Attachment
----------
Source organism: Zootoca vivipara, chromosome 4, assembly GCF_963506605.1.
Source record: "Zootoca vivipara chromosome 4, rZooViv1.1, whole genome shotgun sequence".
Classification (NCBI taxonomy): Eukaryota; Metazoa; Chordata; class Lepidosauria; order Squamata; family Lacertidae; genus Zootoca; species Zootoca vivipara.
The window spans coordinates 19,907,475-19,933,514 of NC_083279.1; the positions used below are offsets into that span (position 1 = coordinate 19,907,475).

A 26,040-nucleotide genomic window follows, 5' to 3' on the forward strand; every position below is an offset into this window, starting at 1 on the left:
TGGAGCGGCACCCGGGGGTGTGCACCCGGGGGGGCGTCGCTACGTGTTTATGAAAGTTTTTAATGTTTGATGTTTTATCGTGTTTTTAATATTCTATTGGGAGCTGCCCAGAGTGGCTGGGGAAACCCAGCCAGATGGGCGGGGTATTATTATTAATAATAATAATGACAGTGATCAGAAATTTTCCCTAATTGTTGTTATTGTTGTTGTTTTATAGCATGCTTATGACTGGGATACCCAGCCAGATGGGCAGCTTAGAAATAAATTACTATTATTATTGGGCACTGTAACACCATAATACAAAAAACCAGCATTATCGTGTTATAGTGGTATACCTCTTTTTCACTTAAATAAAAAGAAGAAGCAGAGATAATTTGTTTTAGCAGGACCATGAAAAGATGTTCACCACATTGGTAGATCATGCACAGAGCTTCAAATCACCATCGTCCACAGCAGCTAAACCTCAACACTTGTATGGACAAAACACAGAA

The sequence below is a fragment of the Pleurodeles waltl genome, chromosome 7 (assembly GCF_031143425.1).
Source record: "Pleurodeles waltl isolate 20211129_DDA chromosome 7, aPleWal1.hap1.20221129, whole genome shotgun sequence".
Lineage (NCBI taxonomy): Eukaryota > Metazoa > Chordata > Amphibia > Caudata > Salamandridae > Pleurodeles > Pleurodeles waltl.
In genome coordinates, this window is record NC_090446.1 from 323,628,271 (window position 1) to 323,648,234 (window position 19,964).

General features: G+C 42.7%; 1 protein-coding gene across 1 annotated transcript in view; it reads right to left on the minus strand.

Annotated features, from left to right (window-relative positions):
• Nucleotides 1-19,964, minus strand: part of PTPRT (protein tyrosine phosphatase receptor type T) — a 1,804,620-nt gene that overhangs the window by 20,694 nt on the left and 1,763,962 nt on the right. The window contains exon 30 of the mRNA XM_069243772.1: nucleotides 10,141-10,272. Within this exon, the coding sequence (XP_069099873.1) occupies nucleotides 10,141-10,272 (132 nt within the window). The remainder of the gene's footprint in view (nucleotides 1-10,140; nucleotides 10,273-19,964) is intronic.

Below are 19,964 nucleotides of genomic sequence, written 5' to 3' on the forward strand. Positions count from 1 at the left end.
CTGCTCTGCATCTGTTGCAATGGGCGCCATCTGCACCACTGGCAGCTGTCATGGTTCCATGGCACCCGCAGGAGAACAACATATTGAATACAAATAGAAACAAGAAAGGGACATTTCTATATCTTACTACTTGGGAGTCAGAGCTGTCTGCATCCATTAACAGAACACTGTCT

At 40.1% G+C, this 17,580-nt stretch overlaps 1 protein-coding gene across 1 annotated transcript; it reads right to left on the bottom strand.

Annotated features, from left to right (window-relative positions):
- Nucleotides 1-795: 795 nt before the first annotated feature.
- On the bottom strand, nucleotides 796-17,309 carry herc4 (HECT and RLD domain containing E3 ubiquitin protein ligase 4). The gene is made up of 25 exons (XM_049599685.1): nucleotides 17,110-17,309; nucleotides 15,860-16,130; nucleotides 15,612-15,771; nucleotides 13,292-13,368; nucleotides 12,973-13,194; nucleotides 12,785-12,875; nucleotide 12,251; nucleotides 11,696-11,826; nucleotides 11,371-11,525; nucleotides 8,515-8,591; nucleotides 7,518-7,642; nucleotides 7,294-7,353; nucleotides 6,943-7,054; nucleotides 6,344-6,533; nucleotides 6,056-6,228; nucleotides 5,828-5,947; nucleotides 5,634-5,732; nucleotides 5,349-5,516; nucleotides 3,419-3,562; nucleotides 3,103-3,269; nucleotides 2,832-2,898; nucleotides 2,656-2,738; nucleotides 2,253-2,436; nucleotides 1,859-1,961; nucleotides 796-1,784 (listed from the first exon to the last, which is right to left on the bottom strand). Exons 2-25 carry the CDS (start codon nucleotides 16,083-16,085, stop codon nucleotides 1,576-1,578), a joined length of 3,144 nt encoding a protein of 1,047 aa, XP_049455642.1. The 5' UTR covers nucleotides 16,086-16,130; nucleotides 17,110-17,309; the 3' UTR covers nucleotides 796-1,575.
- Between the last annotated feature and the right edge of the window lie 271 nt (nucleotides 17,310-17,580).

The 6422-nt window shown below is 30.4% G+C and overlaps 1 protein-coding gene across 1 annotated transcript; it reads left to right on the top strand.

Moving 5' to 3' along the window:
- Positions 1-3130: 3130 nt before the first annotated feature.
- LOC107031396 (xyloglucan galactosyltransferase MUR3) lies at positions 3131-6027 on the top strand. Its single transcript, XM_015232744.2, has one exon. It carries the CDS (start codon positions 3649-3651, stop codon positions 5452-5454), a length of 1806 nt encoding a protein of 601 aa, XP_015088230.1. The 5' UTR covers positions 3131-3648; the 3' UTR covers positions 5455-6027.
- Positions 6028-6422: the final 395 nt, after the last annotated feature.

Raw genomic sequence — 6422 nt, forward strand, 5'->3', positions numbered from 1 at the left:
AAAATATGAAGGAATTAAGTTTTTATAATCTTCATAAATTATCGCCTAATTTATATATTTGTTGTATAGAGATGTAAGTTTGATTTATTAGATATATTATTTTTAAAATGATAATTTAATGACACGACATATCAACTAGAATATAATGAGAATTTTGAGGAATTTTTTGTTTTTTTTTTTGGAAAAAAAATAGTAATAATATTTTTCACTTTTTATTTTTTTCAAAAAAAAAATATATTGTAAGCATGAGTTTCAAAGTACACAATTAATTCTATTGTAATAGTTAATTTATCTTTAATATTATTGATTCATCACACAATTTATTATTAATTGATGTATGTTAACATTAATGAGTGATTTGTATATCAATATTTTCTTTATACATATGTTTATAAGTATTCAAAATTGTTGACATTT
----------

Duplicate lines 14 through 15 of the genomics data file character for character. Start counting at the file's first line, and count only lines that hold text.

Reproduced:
Below are 19,964 nucleotides of genomic sequence, written 5' to 3' on the forward strand. Positions count from 1 at the left end.
CTGCTCTGCATCTGTTGCAATGGGCGCCATCTGCACCACTGGCAGCTGTCATGGTTCCATGGCACCCGCAGGAGAACAACATATTGAATACAAATAGAAACAAGAAAGGGACATTTCTATATCTTACTACTTGGGAGTCAGAGCTGTCTGCATCCATTAACAGAACACTGTCT